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(First Steps, Starting Points, and Juvenilia)

K-Dot - “Drop It Like It’s Hot”

There’s something comforting about getting to see that a successful artist made awful stuff before they started making great stuff. It’s a reminder that art, like anything else, takes work. You can’t make A Song of Ice and Fire1 right out of the gate; you’ve gotta write a whole bunch of episodes of Beauty and the Beast (the live action soap) first.

But even though you may understand that fact, it’s still weird to revisit those first terrible steps that lead to the formation of a great artist. There’s something distinctly off-putting about hearing a sixteen-year-old Kendrick Lamar, he of the world-entrancing “Control” verse,2 spit not-so-hot fire over the beat to “Drop It Like It’s Hot” by Snoop Dogg and Pharrell on from his first mixtape, Y.N.I.C.3

"Drop It Like It’s Hot" is one of those hip-hop tracks that seems fairly innocuous at first blush. It’s the sort of thing your mom would put on her iPod to play at a pool party. But if you carefully parse through the lyrics, you’ll slowly realize that it’s as chock full of references to drugs, sex, and violence. Yet, due to the breezy beat, sharp hook, and (of course) radio edits, I doubt anyone would characterize this song as profane.

The reason that I point this out is that I suspect that young Kendrick (aka K-Dot) viewed the song the same way that your mom does: as a pleasant but slight pop hit. So, since he was a teenager and didn’t know better, he decided to rewrite it as a crime anthem. What a creative and original idea, right? I don’t know if there’s a clearer indicator for terrible mixtapes than the gangsta-fied pop song.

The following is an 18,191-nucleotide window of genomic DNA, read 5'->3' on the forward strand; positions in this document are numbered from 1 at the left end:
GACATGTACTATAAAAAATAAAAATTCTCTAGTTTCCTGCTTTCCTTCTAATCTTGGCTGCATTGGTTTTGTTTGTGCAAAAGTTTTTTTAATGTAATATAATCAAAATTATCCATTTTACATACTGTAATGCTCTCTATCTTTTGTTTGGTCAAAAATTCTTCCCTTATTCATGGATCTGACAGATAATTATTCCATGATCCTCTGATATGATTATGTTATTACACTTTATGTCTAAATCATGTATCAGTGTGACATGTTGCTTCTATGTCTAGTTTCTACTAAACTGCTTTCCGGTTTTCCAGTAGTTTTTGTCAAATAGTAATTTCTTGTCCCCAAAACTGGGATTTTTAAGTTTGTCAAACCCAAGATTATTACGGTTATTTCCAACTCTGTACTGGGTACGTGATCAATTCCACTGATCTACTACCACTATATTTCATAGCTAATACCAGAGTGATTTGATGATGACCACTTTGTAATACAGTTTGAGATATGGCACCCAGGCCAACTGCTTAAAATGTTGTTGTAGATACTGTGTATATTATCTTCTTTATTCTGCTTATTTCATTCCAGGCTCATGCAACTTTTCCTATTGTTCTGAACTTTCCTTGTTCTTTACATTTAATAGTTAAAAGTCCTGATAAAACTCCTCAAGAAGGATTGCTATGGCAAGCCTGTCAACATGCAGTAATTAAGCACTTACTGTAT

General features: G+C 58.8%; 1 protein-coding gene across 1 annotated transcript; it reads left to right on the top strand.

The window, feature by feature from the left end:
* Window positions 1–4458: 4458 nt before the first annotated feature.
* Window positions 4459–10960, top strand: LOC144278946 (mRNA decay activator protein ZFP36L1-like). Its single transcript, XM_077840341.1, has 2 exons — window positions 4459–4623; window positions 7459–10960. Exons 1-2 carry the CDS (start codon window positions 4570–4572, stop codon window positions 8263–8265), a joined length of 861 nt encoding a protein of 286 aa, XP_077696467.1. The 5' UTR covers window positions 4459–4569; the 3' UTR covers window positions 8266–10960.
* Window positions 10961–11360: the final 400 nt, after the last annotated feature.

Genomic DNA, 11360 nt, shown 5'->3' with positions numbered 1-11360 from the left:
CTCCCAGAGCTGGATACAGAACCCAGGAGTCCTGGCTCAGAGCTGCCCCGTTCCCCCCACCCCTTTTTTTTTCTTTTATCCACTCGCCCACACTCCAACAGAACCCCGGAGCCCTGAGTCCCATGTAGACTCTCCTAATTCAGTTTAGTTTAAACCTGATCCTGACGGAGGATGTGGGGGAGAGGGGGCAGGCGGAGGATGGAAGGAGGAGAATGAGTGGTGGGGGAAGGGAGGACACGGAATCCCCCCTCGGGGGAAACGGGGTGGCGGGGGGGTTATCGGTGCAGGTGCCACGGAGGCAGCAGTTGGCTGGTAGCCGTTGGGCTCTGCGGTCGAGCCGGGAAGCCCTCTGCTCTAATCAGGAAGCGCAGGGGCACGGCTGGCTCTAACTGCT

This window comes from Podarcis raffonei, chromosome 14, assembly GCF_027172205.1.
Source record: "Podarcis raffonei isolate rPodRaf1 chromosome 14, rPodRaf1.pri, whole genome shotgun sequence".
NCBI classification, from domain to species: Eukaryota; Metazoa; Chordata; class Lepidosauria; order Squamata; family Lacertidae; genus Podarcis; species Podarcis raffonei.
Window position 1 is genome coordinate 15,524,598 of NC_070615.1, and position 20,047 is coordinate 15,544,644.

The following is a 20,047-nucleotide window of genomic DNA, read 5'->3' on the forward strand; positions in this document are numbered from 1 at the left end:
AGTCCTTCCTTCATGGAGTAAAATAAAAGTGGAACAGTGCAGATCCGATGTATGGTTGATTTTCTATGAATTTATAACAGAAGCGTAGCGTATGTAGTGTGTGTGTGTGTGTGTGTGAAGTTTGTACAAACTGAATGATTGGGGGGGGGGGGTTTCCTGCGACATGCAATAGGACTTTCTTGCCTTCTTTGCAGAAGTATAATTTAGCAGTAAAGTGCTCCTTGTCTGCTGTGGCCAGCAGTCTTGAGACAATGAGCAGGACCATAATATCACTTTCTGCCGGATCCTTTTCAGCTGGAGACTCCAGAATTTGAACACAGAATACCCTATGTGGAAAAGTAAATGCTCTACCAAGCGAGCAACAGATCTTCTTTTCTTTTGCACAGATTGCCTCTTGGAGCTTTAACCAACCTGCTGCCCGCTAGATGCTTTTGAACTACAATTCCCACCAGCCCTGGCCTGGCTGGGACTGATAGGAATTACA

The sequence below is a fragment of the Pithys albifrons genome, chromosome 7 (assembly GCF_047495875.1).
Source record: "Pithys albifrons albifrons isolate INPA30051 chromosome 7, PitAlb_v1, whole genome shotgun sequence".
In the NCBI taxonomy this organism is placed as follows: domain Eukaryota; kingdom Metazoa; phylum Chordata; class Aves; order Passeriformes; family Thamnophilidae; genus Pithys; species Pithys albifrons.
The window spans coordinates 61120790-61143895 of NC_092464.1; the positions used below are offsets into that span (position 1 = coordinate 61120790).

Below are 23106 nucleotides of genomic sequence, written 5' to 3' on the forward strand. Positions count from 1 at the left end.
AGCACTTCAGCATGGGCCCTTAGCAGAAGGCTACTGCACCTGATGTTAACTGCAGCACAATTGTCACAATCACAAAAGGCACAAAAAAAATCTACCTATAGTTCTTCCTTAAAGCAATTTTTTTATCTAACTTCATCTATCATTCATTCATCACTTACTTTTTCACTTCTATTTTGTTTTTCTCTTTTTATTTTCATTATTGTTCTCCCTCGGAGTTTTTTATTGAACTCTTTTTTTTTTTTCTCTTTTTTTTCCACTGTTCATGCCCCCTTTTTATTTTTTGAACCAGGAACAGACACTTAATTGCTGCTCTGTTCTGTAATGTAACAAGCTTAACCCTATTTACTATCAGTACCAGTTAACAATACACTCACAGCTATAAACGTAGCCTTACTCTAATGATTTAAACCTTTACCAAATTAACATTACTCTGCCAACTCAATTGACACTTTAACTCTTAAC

Luckily for Kendrick, the track that results is not as bad as it could have been. Even at this age he had a solid flow, and though he doesn’t throw out any particularly memorable lines, he also doesn’t say anything too cringe-worthy.4 Yet while the track isn’t an agonizing listen, it’s still definitely an odd one. Wait until you get to the second verse and you’ll know what I mean.

Yup, that’s Kendrick straight up jocking the flow that Pharrell uses in the song. But it’s not just his flow. It’s his stage-whisper delivery (which maybe, if you squint at it, could foreshadow Kendrick’s future love of widely varying his delivery) and even most of his lines. It’s like he’s doing a Weird Al parody, rewriting and redelivering the verse in a way that hews shockingly close to the original. I’m not accusing Kendrick of anything wrong here; it’s clear that we’re supposed to recognize this as a slightly altered form of Pharrell’s original. It’s a choice that I really can’t make any sense of, but I will admit that I don’t think I’ve heard anything quite like it.

That’s what makes this track the one from Y.N.I.C. that’s stuck most in my mind. In a competent but mostly uneventful mixtape, any weird decision becomes compelling, even if it isn’t particularly successful.


1. Since Kendrick Lamar’s real last name is “Duckworth,” I’ve always hoped that he would get really into ASOIAF and take up “Ser Rolly Duckfield" as a nickname, or use that as a title for a song or something.

2. “Jennifer Aniston Responds to Kendrick Lamar’s ‘Control’ Verse!”
    “The Spin Doctors 
Respond to Kendrick Lamar’s ‘Control’ Verse!” 
Responds to Kendrick Lamar’s ‘Control’ Verse!”

3. My dad hates “Drop It Like It’s Hot” because he’s both tone-deaf and devoid of rhythm. He says it just sounds like stereo-panned static to him. (His genes are the reason that I can’t actually make music myself.)

4. This holds true for most of the mixtape. It’s not something I’ll probably ever choose to throw on for pleasure, but it isn’t painful to get through or anything. 


Photography by Shawn MortensenThe Source, November 1992

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